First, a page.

Questions? Contact David Gonnerman, associate director of Marketing and Communications for digital media:
These guidelines are intended for St. Olaf employees and students who administer social networking sites on behalf of the college.
Social media (Facebook, Twitter, LinkedIn, YouTube, Pinterest, etc.) offers new avenues for communicating with and engaging alumni, students, parents, prospective students, employees, and friends of the college. When college employees and students administer social media on behalf of the institution, these online communications reflect upon the college and the greater St. Olaf community. Because of this, we want to help you make sure social media is right for your needs and, if so, help you to use the medium effectively.
The goal of social networking sites is to foster virtual St. Olaf communities. Although St. Olaf’s website remains the central communications vehicle for many of its audiences, social media platforms are quickly becoming a primary means for learning about and communicating with the college. These new platforms should be used to supplement — not replace — existing Marketing and Communications efforts to enhance communications with the college’s target audiences.
How is St. Olaf using social media?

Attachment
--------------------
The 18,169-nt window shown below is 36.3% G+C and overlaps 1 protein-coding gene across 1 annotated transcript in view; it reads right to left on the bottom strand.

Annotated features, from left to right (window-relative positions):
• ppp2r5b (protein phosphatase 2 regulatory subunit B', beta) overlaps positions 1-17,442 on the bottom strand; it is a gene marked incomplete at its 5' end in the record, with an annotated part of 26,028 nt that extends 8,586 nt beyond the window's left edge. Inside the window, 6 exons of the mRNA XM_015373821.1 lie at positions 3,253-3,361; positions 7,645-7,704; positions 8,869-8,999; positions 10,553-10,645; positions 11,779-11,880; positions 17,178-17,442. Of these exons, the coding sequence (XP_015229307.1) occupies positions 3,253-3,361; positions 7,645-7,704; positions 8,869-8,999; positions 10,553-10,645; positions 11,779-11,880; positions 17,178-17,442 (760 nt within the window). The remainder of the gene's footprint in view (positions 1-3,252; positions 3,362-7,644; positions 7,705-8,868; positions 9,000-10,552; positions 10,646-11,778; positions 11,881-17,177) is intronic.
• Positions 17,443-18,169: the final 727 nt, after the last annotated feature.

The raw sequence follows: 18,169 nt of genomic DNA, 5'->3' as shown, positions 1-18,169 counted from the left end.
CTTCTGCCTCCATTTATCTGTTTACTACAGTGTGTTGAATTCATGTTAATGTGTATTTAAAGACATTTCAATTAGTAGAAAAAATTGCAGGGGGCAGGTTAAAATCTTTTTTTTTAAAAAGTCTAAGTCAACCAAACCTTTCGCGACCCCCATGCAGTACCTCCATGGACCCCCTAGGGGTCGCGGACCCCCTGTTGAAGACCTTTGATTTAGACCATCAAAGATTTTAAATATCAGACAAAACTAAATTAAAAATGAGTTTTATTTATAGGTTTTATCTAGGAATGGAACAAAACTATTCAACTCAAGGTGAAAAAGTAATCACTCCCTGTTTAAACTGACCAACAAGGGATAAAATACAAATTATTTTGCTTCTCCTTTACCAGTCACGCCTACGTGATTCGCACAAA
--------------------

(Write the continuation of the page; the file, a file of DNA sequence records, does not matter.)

The Office of Marketing and Communications currently operates official St. Olaf and St. Olaf Parents Facebook pages, a Pinterest page, and tweets via @StOlaf. The college also has a presence on LinkedIn and operates a YouTube channel.
Before establishing a new presence in one of these areas, consider the possibility of providing content that can be fed to one of our existing social media networks. Work with the associate director of marketing and communications for digital media to determine what the possibilities might be for adding your material to the social media calendar for timely posting to a social media outlet.
Also note that if a St. Olaf office or department wants to post material to YouTube, that video must be reviewed for standards, quality, and copyright compliance by the associate director of marketing and communications for digital media before being added to the St. Olaf YouTube channel. If your office or department has generated video in an official capacity and you want it to appear on YouTube, that video must reside on the St. Olaf YouTube channel.
Is social media your best approach?
We ask that departments considering the use of social media make sure they are fully committed to maintaining the endeavor at a level of quality that reflects the high standards we aspire to at St. Olaf.
Before creating a separate social media presence, the following questions can help you determine if — instead of creating new social media outlets — your needs might be best addressed using current St. Olaf social media channels, or if a more robust departmental website might be a better option:
- Is social media the best medium for what you want to accomplish? Too often, people think they must have a social media presence in the same way they have a Web page. If you simply want to take a traditional Web page and translate it into Facebook, for example, you are not using the medium correctly. Facebook is a place for interaction and dialogue — not simply presenting information.